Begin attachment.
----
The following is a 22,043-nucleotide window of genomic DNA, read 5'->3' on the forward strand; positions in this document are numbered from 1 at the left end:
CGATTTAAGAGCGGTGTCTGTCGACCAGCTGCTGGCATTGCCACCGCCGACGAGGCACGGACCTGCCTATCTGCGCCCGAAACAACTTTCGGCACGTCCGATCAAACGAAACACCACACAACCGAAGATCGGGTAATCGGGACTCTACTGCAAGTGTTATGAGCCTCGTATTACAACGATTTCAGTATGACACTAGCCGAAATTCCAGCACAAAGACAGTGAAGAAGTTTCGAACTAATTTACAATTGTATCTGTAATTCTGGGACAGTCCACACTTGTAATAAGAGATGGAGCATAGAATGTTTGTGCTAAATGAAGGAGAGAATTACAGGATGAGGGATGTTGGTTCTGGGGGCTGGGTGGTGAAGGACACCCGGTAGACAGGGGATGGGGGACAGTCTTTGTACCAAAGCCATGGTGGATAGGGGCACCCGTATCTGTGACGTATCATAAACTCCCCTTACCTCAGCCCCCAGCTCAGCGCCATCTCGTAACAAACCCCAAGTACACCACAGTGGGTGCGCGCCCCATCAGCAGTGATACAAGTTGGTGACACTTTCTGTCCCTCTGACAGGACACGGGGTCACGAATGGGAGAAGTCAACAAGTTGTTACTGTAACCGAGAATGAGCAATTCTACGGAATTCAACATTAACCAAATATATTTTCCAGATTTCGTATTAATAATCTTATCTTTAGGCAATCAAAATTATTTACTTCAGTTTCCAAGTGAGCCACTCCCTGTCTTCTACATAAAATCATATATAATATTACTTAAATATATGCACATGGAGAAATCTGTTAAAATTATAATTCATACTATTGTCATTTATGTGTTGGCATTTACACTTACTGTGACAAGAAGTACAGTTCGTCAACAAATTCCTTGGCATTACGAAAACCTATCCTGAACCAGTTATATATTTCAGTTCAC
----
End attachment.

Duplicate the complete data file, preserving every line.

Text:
The following is a 22,043-nucleotide window of genomic DNA, read 5'->3' on the forward strand; positions in this document are numbered from 1 at the left end:
CGATTTAAGAGCGGTGTCTGTCGACCAGCTGCTGGCATTGCCACCGCCGACGAGGCACGGACCTGCCTATCTGCGCCCGAAACAACTTTCGGCACGTCCGATCAAACGAAACACCACACAACCGAAGATCGGGTAATCGGGACTCTACTGCAAGTGTTATGAGCCTCGTATTACAACGATTTCAGTATGACACTAGCCGAAATTCCAGCACAAAGACAGTGAAGAAGTTTCGAACTAATTTACAATTGTATCTGTAATTCTGGGACAGTCCACACTTGTAATAAGAGATGGAGCATAGAATGTTTGTGCTAAATGAAGGAGAGAATTACAGGATGAGGGATGTTGGTTCTGGGGGCTGGGTGGTGAAGGACACCCGGTAGACAGGGGATGGGGGACAGTCTTTGTACCAAAGCCATGGTGGATAGGGGCACCCGTATCTGTGACGTATCATAAACTCCCCTTACCTCAGCCCCCAGCTCAGCGCCATCTCGTAACAAACCCCAAGTACACCACAGTGGGTGCGCGCCCCATCAGCAGTGATACAAGTTGGTGACACTTTCTGTCCCTCTGACAGGACACGGGGTCACGAATGGGAGAAGTCAACAAGTTGTTACTGTAACCGAGAATGAGCAATTCTACGGAATTCAACATTAACCAAATATATTTTCCAGATTTCGTATTAATAATCTTATCTTTAGGCAATCAAAATTATTTACTTCAGTTTCCAAGTGAGCCACTCCCTGTCTTCTACATAAAATCATATATAATATTACTTAAATATATGCACATGGAGAAATCTGTTAAAATTATAATTCATACTATTGTCATTTATGTGTTGGCATTTACACTTACTGTGACAAGAAGTACAGTTCGTCAACAAATTCCTTGGCATTACGAAAACCTATCCTGAACCAGTTATATATTTCAGTTCAC